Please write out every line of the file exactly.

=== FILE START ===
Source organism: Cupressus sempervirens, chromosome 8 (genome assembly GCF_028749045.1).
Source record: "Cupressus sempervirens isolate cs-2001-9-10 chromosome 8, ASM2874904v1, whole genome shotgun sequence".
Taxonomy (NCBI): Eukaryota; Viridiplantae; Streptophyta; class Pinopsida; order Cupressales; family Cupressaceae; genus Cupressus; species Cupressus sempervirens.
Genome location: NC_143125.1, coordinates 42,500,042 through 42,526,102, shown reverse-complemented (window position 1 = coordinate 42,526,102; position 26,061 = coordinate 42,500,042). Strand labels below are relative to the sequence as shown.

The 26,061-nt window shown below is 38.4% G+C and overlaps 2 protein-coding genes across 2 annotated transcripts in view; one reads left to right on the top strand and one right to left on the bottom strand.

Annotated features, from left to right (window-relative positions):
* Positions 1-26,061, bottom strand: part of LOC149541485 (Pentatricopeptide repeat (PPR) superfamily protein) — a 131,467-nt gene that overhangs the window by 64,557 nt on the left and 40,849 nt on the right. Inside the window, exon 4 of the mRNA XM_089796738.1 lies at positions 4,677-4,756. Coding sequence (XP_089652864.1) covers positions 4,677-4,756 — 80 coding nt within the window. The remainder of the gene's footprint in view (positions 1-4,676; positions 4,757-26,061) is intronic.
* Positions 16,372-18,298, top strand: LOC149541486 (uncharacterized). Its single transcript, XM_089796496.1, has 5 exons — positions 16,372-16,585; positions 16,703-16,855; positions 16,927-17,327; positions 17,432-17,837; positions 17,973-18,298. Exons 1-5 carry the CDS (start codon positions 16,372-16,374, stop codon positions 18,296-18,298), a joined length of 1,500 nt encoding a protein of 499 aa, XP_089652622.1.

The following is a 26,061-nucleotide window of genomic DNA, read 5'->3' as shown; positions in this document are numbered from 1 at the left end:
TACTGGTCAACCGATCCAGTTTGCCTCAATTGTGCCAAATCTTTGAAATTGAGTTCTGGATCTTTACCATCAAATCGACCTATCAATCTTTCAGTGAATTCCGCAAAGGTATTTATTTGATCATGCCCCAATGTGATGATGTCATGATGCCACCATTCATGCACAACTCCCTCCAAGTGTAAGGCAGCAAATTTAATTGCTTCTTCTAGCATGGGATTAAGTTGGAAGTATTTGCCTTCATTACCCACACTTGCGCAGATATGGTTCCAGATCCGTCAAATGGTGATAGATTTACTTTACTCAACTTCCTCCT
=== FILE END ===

Source organism: Cupressus sempervirens, chromosome 8 (genome assembly GCF_028749045.1).
Source record: "Cupressus sempervirens isolate cs-2001-9-10 chromosome 8, ASM2874904v1, whole genome shotgun sequence".
Taxonomy (NCBI): Eukaryota; Viridiplantae; Streptophyta; class Pinopsida; order Cupressales; family Cupressaceae; genus Cupressus; species Cupressus sempervirens.
Genome location: NC_143125.1, coordinates 42,500,042 through 42,526,102, shown reverse-complemented (window position 1 = coordinate 42,526,102; position 26,061 = coordinate 42,500,042). Strand labels below are relative to the sequence as shown.

The 26,061-nt window shown below is 38.4% G+C and overlaps 2 protein-coding genes across 2 annotated transcripts in view; one reads left to right on the top strand and one right to left on the bottom strand.

Annotated features, from left to right (window-relative positions):
* Positions 1-26,061, bottom strand: part of LOC149541485 (Pentatricopeptide repeat (PPR) superfamily protein) — a 131,467-nt gene that overhangs the window by 64,557 nt on the left and 40,849 nt on the right. Inside the window, exon 4 of the mRNA XM_089796738.1 lies at positions 4,677-4,756. Coding sequence (XP_089652864.1) covers positions 4,677-4,756 — 80 coding nt within the window. The remainder of the gene's footprint in view (positions 1-4,676; positions 4,757-26,061) is intronic.
* Positions 16,372-18,298, top strand: LOC149541486 (uncharacterized). Its single transcript, XM_089796496.1, has 5 exons — positions 16,372-16,585; positions 16,703-16,855; positions 16,927-17,327; positions 17,432-17,837; positions 17,973-18,298. Exons 1-5 carry the CDS (start codon positions 16,372-16,374, stop codon positions 18,296-18,298), a joined length of 1,500 nt encoding a protein of 499 aa, XP_089652622.1.

The following is a 26,061-nucleotide window of genomic DNA, read 5'->3' as shown; positions in this document are numbered from 1 at the left end:
TACTGGTCAACCGATCCAGTTTGCCTCAATTGTGCCAAATCTTTGAAATTGAGTTCTGGATCTTTACCATCAAATCGACCTATCAATCTTTCAGTGAATTCCGCAAAGGTATTTATTTGATCATGCCCCAATGTGATGATGTCATGATGCCACCATTCATGCACAACTCCCTCCAAGTGTAAGGCAGCAAATTTAATTGCTTCTTCTAGCATGGGATTAAGTTGGAAGTATTTGCCTTCATTACCCACACTTGCGCAGATATGGTTCCAGATCCGTCAAATGGTGATAGATTTACTTTACTCAACTTCCTCCT